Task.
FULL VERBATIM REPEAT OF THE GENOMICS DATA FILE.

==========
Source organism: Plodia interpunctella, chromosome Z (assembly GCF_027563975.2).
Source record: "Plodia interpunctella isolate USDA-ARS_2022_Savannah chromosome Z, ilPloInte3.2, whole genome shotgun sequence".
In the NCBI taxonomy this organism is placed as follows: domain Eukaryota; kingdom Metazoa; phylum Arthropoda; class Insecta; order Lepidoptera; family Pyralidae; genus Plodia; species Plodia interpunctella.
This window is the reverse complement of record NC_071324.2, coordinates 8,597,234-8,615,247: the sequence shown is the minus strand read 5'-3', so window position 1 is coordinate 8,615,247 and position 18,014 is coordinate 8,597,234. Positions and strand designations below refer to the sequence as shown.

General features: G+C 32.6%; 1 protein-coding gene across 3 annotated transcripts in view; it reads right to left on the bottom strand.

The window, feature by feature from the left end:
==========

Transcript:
Source organism: Plodia interpunctella, chromosome Z (assembly GCF_027563975.2).
Source record: "Plodia interpunctella isolate USDA-ARS_2022_Savannah chromosome Z, ilPloInte3.2, whole genome shotgun sequence".
In the NCBI taxonomy this organism is placed as follows: domain Eukaryota; kingdom Metazoa; phylum Arthropoda; class Insecta; order Lepidoptera; family Pyralidae; genus Plodia; species Plodia interpunctella.
This window is the reverse complement of record NC_071324.2, coordinates 8,597,234-8,615,247: the sequence shown is the minus strand read 5'-3', so window position 1 is coordinate 8,615,247 and position 18,014 is coordinate 8,597,234. Positions and strand designations below refer to the sequence as shown.

General features: G+C 32.6%; 1 protein-coding gene across 3 annotated transcripts in view; it reads right to left on the bottom strand.

The window, feature by feature from the left end: